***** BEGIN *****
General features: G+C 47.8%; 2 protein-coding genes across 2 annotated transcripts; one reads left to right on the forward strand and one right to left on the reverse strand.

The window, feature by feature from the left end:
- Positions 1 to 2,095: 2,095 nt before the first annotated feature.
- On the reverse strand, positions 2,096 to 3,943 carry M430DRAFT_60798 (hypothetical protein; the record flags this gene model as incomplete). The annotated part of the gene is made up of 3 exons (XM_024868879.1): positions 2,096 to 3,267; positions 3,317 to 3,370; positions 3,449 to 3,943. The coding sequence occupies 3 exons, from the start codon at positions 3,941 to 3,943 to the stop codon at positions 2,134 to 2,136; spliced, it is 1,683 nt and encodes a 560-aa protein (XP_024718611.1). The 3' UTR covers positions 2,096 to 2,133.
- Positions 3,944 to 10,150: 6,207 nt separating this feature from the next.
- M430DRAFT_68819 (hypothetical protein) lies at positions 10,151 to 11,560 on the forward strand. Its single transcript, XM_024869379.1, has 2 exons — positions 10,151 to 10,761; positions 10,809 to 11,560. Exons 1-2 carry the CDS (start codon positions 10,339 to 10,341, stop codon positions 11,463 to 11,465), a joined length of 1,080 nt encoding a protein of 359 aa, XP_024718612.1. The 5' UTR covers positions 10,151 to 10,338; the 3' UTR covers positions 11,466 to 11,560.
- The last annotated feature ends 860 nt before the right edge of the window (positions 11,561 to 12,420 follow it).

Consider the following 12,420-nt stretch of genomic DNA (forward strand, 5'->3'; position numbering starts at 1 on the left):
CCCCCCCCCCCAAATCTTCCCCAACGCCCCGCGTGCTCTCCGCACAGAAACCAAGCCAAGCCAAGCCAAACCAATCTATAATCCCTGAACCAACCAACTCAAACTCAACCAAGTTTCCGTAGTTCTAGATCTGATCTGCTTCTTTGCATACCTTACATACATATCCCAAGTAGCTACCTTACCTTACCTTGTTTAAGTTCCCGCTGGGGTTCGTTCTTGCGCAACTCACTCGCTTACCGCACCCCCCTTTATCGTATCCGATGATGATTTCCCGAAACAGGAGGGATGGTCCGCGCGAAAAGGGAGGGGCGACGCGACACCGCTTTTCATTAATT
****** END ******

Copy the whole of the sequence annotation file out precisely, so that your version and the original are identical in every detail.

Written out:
General features: G+C 47.8%; 2 protein-coding genes across 2 annotated transcripts; one reads left to right on the forward strand and one right to left on the reverse strand.

The window, feature by feature from the left end:
- Positions 1 to 2,095: 2,095 nt before the first annotated feature.
- On the reverse strand, positions 2,096 to 3,943 carry M430DRAFT_60798 (hypothetical protein; the record flags this gene model as incomplete). The annotated part of the gene is made up of 3 exons (XM_024868879.1): positions 2,096 to 3,267; positions 3,317 to 3,370; positions 3,449 to 3,943. The coding sequence occupies 3 exons, from the start codon at positions 3,941 to 3,943 to the stop codon at positions 2,134 to 2,136; spliced, it is 1,683 nt and encodes a 560-aa protein (XP_024718611.1). The 3' UTR covers positions 2,096 to 2,133.
- Positions 3,944 to 10,150: 6,207 nt separating this feature from the next.
- M430DRAFT_68819 (hypothetical protein) lies at positions 10,151 to 11,560 on the forward strand. Its single transcript, XM_024869379.1, has 2 exons — positions 10,151 to 10,761; positions 10,809 to 11,560. Exons 1-2 carry the CDS (start codon positions 10,339 to 10,341, stop codon positions 11,463 to 11,465), a joined length of 1,080 nt encoding a protein of 359 aa, XP_024718612.1. The 5' UTR covers positions 10,151 to 10,338; the 3' UTR covers positions 11,466 to 11,560.
- The last annotated feature ends 860 nt before the right edge of the window (positions 11,561 to 12,420 follow it).

Consider the following 12,420-nt stretch of genomic DNA (forward strand, 5'->3'; position numbering starts at 1 on the left):
CCCCCCCCCCCAAATCTTCCCCAACGCCCCGCGTGCTCTCCGCACAGAAACCAAGCCAAGCCAAGCCAAACCAATCTATAATCCCTGAACCAACCAACTCAAACTCAACCAAGTTTCCGTAGTTCTAGATCTGATCTGCTTCTTTGCATACCTTACATACATATCCCAAGTAGCTACCTTACCTTACCTTGTTTAAGTTCCCGCTGGGGTTCGTTCTTGCGCAACTCACTCGCTTACCGCACCCCCCTTTATCGTATCCGATGATGATTTCCCGAAACAGGAGGGATGGTCCGCGCGAAAAGGGAGGGGCGACGCGACACCGCTTTTCATTAATT